i·ro·ny (ī′rə-nē, ī′ər-) Incongruity between what might be expected and what actually occurs. An occurrence, result, or circumstance notable for such incongruity.

Lansing City Hall & Court ComplexMichigan House Speaker Cotter just lost a round in the Courser/Gamrat felony criminal case preliminaries. Ingham County District Court 54-A Judge Hugh B. Clarke Jr. ruled Friday it would be “patently unfair” for Gamrat’s and Courser’s attorneys to not have an opportunity to question Cotter in their defense:Judge Hugh Clarke, Jr.

“Without answers to these questions, the Court cannot adequately balance the rights of the Defendants against the right of the Speaker to be free from being compelled to testify,” the order states.

“To make this decision, the Court believes an in camera hearing with counsel for the Defendants, Speaker Cotter and his attorney is warranted. This procedure would allow the court to properly balance the interests of the Defendants against the privilege sought to be accorded Speaker Cotter.”

Speaker Cotter has been claiming immunity under Public Act 27 of 1984 in Judge Clarke’s courtroom:

“AN ACT to provide immunity from civil action to members of the legislature of this state for acts done pursuant to duty as legislators; to prohibit members of the legislature of this state from being made parties to contested cases or other administrative proceedings for acts done pursuant to duty as legislators; and to provide for certain exemptions from subpoenas.”

Specifically Speaker Cotter is claiming immunity from a subpoena ad testificandum under the third section of PA 27 of 1984

MCL 4.553
Subpoena as to statements made by legislator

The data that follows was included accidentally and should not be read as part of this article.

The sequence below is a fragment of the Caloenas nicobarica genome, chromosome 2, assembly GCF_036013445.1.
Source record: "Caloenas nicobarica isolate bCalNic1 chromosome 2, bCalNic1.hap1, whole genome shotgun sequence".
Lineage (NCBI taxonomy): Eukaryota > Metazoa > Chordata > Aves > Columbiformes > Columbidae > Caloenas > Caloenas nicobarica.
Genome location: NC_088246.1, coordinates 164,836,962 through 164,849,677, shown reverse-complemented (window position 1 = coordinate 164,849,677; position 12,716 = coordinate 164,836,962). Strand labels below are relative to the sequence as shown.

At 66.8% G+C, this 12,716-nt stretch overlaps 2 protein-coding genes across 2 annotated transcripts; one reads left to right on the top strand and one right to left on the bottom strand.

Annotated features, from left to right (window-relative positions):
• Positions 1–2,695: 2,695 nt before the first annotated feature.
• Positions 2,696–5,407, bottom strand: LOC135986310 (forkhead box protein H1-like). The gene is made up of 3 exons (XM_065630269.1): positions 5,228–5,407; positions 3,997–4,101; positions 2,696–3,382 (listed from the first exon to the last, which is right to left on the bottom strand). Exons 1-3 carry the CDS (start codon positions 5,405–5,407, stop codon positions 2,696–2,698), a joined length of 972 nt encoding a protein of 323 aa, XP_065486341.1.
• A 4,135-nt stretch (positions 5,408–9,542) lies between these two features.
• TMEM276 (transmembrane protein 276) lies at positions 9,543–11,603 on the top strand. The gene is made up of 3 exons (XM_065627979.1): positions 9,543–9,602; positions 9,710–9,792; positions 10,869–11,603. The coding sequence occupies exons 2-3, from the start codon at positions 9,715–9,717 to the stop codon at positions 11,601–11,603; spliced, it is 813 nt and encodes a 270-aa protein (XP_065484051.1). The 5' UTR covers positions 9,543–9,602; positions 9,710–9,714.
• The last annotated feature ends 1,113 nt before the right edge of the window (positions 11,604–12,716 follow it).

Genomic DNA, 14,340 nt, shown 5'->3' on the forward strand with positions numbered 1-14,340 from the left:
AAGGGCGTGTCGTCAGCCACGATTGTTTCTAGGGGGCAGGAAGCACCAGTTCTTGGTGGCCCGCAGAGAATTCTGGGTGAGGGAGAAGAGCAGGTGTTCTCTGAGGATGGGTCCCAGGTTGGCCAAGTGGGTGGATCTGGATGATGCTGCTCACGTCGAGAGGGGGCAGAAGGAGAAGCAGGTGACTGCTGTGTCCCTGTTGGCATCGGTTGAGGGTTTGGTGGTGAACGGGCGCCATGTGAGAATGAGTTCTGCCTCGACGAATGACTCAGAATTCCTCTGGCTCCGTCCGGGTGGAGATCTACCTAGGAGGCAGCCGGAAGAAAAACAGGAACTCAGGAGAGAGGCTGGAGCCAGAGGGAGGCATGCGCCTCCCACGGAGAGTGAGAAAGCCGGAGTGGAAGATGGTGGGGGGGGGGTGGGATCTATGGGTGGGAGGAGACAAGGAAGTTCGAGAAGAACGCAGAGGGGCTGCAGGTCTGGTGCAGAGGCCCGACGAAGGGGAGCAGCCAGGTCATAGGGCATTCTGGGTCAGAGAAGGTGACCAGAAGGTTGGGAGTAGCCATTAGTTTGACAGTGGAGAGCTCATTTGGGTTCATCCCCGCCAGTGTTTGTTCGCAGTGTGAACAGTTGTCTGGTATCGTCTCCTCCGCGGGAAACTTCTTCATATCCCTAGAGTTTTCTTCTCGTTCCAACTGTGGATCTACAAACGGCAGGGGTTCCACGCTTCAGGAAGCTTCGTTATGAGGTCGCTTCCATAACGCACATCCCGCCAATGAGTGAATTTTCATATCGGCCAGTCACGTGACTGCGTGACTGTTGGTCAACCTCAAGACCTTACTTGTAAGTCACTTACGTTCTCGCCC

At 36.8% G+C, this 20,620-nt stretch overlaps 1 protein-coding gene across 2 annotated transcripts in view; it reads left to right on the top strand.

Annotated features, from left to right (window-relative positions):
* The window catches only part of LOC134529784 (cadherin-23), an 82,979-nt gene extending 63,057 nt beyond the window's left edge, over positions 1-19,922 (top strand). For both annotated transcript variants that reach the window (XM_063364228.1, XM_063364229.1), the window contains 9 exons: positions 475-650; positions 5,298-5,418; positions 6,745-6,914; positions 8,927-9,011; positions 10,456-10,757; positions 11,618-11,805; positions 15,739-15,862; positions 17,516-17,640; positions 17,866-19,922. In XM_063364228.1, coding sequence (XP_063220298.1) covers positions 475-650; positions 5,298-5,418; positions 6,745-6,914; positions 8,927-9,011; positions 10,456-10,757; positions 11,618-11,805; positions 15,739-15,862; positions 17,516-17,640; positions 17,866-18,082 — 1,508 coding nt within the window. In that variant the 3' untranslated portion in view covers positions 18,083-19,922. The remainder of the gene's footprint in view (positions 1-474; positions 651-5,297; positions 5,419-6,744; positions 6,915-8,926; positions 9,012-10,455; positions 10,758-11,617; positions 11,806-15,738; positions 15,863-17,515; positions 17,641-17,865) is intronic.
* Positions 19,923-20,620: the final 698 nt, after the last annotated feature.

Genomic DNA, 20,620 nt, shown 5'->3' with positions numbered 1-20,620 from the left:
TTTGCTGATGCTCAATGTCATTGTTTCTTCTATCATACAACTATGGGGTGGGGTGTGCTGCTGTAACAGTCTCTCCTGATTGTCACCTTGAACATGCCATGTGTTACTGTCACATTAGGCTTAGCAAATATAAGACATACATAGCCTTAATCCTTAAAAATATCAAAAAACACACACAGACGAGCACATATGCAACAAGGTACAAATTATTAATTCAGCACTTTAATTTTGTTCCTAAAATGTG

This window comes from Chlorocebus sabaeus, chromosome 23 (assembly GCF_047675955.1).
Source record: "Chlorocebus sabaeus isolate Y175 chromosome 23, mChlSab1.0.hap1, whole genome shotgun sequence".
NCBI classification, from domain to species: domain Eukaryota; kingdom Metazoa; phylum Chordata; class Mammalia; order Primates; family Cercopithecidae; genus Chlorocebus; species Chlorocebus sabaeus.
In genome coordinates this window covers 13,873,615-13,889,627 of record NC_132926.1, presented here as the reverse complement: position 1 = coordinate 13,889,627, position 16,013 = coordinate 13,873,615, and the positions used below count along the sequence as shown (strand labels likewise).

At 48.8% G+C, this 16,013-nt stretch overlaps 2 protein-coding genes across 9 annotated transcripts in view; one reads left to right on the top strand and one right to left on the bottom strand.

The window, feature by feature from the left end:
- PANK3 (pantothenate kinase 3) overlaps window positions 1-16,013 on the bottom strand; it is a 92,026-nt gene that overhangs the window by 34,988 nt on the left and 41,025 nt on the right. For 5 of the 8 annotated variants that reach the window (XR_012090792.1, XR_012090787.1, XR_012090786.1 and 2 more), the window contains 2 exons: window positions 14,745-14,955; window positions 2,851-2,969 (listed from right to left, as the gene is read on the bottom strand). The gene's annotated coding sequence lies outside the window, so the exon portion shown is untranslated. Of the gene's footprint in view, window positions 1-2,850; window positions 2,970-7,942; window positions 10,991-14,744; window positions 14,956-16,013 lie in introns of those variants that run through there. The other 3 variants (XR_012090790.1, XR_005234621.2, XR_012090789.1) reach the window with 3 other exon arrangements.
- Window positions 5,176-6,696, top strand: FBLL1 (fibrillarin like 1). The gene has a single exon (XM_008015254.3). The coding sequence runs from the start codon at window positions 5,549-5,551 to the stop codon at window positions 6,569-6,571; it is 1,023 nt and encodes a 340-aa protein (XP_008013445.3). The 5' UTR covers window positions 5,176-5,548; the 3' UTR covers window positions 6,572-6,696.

Sec. 3.
A member of the legislature shall not be subject to a subpoena for any matter involving statements made by the legislator pursuant to his or her duty as a legislator.

The issue here will be that the legal action against Courser and Gamrat in Ingham County District Court 54-A is a criminal action, specifically a felony action, not a civil action. Speaker Cotter is claiming immunity under a statute which pertains to civil actions, not criminal actions.  Michigan’s legislators have no constitutional or statutory relief from subpoenae in felony matters.

The great irony here is that Speaker Cotter stripped those very same statutory rights from Courser and Gamrat in his House Resolution 0129 of 2015, which created the Representative Ed McBroom chaired House Select Committee:

Resolved, That the House select committee may subpoena witnesses, administer oaths, and examine the books, records, and tapes of any person, partnership, association, or corporation, public or private, involved in the matter properly before the committee; may call upon the services and personnel of any agency of the state and its political subdivisions; and may engage such assistance as it deems necessary;………..

At the point in time of the ‘examination of the qualifications’ of Gamrat and Courser to determine their fitness to continue holding office, this proposed expulsion was not a criminal matter. Rather it would have properly been described as “for acts done pursuant to duty as legislators” under MCL 4.553.  Courser and Gamrat should have been afforded legislative immunity from subpoenae, and thus any consequent oaths.

The most serious charge against Gamrat and Courser is the Count 1 perjury charge against Todd Courser:


Todd Anthony Courser did, being a person of whom an oath was required by law, wilfully [sp.] swear falsely before Chairman, Representative Ed McBroom and the Michigan House of Representatives Select Committee to examine the qualifications of Representatives Cindy Gamrat and Todd Courser, on a matter for which said oath is required, to-wit: giving false information regarding having his staff affix his signature upon proposed House Bills; contrary to MCL 750.423. [750.423] FELONY: 15 Years